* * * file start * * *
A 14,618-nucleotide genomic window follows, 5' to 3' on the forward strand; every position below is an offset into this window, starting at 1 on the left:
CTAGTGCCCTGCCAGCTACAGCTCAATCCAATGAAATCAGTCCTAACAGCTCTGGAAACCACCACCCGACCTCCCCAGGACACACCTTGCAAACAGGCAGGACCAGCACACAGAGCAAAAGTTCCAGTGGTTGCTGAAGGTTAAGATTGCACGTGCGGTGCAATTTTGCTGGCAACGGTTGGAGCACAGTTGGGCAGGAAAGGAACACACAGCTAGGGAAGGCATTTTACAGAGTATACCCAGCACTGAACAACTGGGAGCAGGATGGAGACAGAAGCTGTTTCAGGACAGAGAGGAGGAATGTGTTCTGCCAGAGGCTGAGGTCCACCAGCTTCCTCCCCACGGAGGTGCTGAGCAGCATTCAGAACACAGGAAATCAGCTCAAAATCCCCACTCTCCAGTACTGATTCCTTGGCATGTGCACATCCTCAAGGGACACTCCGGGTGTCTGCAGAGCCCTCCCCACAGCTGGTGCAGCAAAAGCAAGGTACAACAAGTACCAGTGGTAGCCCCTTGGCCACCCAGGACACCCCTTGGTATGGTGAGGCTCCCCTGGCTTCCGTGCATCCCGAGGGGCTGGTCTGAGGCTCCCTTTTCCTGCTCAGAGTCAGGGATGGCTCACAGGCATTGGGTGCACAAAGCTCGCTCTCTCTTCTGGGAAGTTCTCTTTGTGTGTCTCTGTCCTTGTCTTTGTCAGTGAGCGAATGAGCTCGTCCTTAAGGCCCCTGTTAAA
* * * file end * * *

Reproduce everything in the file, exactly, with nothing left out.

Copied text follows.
A 14,618-nucleotide genomic window follows, 5' to 3' on the forward strand; every position below is an offset into this window, starting at 1 on the left:
CTAGTGCCCTGCCAGCTACAGCTCAATCCAATGAAATCAGTCCTAACAGCTCTGGAAACCACCACCCGACCTCCCCAGGACACACCTTGCAAACAGGCAGGACCAGCACACAGAGCAAAAGTTCCAGTGGTTGCTGAAGGTTAAGATTGCACGTGCGGTGCAATTTTGCTGGCAACGGTTGGAGCACAGTTGGGCAGGAAAGGAACACACAGCTAGGGAAGGCATTTTACAGAGTATACCCAGCACTGAACAACTGGGAGCAGGATGGAGACAGAAGCTGTTTCAGGACAGAGAGGAGGAATGTGTTCTGCCAGAGGCTGAGGTCCACCAGCTTCCTCCCCACGGAGGTGCTGAGCAGCATTCAGAACACAGGAAATCAGCTCAAAATCCCCACTCTCCAGTACTGATTCCTTGGCATGTGCACATCCTCAAGGGACACTCCGGGTGTCTGCAGAGCCCTCCCCACAGCTGGTGCAGCAAAAGCAAGGTACAACAAGTACCAGTGGTAGCCCCTTGGCCACCCAGGACACCCCTTGGTATGGTGAGGCTCCCCTGGCTTCCGTGCATCCCGAGGGGCTGGTCTGAGGCTCCCTTTTCCTGCTCAGAGTCAGGGATGGCTCACAGGCATTGGGTGCACAAAGCTCGCTCTCTCTTCTGGGAAGTTCTCTTTGTGTGTCTCTGTCCTTGTCTTTGTCAGTGAGCGAATGAGCTCGTCCTTAAGGCCCCTGTTAAA